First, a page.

Back at the Visitor’s Center, we could smell the delicious kale and chicken soup with lemon served with a sauerkraut salad, flaxseed wheat bread with raspberry jam, and Black Forest cake with cherries. These recipes represent the plants we saw on the trail, such as the skunk cabbage, pink buds, and checkered bark . We discussed the recipes and answered questions about nutrition. A handout on the grandparents’ diet was in the packet. This was a way of saying that some of our foods, such as beef, lead to a lot of CO2 in our atmosphere and by eating less meat and more vegetables and fruit, we might be saving the planet for our grandchildren. Guests were from many of the surrounding counties, and some were from across the bridge. Many were interested in cookbooks, since someone mentioned how good it was. This was a welcome surprise for me. Part of my reason for doing the S&W is to encourage people to enjoy our natives and do some healthy cooking, too. Nature, nurture, and nutrition.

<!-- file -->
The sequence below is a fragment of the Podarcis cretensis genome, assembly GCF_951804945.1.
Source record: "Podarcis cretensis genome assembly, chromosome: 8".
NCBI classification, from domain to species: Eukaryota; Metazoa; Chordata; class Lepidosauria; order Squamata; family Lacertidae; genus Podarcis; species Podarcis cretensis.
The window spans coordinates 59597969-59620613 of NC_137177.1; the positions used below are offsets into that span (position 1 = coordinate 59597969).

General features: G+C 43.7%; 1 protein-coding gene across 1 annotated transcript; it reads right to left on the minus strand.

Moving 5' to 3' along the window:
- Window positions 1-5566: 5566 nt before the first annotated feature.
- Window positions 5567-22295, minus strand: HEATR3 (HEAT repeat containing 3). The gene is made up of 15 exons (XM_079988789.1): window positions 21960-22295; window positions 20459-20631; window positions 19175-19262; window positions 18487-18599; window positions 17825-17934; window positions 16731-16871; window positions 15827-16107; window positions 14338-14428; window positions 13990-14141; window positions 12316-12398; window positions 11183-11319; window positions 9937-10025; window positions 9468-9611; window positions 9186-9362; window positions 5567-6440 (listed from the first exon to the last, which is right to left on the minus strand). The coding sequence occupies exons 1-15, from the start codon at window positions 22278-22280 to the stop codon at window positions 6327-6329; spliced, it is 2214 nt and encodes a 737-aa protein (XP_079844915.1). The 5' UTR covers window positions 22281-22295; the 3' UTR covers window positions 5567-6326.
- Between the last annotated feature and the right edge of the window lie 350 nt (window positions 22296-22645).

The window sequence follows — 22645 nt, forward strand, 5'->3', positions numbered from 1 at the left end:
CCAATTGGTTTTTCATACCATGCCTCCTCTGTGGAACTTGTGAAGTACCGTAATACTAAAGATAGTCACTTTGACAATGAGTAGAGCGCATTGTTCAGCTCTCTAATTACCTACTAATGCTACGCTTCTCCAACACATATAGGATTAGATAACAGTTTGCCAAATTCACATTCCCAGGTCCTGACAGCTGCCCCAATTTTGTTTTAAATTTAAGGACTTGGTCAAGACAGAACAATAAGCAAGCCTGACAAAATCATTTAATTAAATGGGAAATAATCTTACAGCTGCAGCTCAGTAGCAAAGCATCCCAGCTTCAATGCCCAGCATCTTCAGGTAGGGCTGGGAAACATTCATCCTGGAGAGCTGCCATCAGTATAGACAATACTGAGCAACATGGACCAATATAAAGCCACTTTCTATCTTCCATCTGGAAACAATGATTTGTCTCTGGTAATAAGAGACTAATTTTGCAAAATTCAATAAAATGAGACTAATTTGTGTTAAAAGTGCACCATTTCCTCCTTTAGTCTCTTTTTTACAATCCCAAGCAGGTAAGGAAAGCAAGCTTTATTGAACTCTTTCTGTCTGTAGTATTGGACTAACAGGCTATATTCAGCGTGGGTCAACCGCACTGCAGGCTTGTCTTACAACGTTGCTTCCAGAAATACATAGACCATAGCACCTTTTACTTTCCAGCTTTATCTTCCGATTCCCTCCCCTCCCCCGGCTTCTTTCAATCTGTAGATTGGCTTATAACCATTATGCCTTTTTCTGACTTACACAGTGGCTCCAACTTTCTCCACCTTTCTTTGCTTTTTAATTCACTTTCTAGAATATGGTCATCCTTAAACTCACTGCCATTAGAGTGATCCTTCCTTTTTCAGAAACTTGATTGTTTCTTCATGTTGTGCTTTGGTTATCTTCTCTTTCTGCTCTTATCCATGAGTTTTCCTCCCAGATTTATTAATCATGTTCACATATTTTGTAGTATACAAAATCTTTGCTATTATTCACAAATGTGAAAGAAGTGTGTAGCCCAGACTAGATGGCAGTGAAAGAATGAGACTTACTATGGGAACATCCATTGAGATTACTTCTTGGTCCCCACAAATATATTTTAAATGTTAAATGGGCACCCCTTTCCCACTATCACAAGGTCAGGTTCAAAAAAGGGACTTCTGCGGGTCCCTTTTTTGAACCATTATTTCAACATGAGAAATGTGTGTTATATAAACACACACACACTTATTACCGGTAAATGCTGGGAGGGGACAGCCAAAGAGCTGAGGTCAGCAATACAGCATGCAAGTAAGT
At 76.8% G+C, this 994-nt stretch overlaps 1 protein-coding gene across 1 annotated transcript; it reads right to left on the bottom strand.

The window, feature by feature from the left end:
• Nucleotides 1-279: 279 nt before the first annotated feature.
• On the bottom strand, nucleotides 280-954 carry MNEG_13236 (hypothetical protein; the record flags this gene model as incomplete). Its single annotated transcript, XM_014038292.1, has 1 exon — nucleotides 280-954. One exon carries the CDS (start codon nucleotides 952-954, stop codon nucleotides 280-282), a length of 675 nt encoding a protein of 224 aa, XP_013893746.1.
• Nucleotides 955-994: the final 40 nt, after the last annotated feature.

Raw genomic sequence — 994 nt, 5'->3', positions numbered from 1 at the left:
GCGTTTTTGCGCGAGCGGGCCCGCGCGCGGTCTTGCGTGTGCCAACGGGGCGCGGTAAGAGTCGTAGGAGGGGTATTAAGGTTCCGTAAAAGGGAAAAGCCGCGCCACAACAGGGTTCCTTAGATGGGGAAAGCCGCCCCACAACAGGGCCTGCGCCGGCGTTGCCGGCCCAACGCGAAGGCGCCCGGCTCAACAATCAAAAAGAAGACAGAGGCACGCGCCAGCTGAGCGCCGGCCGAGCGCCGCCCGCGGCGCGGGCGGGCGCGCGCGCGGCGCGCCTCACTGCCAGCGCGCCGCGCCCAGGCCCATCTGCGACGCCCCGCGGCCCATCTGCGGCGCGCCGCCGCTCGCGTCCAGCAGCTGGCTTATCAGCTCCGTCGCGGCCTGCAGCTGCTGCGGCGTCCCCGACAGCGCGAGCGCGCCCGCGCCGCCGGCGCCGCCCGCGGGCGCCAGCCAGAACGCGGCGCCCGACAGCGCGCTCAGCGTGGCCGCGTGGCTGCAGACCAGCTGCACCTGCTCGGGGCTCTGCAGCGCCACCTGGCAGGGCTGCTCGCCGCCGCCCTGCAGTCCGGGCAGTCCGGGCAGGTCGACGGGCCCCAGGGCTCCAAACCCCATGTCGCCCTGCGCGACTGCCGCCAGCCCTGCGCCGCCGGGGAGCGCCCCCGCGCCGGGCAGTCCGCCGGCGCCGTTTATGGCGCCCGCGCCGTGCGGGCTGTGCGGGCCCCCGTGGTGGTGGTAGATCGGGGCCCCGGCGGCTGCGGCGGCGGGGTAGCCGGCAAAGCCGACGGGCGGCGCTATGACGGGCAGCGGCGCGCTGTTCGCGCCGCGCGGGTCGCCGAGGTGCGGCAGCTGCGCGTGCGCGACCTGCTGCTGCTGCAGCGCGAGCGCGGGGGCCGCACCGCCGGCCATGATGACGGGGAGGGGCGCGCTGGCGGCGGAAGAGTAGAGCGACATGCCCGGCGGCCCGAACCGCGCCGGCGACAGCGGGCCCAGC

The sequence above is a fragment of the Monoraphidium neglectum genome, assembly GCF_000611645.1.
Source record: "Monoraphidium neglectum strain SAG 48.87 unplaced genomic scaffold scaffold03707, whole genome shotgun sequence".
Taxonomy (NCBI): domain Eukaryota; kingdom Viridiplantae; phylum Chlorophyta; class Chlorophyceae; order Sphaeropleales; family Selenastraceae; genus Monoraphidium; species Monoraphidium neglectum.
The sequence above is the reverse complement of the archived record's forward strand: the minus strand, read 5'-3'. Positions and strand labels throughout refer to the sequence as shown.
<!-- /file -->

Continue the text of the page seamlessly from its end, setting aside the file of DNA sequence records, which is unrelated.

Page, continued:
Our wonderful volunteers were Pat B., Margan G., Joyce A., Sheila D., Tawna M., Gail R., and Al M. The staff was very helpful. and most of the work was done before we got there. Thanks to everyone.
by Julianna Pax Maryland Master Naturalist, Arboretum docent
As winter lingers, the Arboretum’s beavers continue to satiate their
appetite for fresh wood. Preferred species include willow, sweetgum, red maple,
and silky dogwood. They’ve also sampled ash, oak, two ironwoods, river birch,
tulip poplar, and a small holly. Some magnolias and alders were nibbled, but
precautionary wire saved these trees from all-out beaver annihilation. Although
there is an abundance of buttonbush in the wetland, the beavers seem
disinclined to dine on it.
The majority of recent beaver-chewed trees at the Arboretum have been
five inches in diameter or less, which would take a beaver about 30 minutes to
fell. The largest Arboretum trees so far to become fodder for Mr. and Mrs.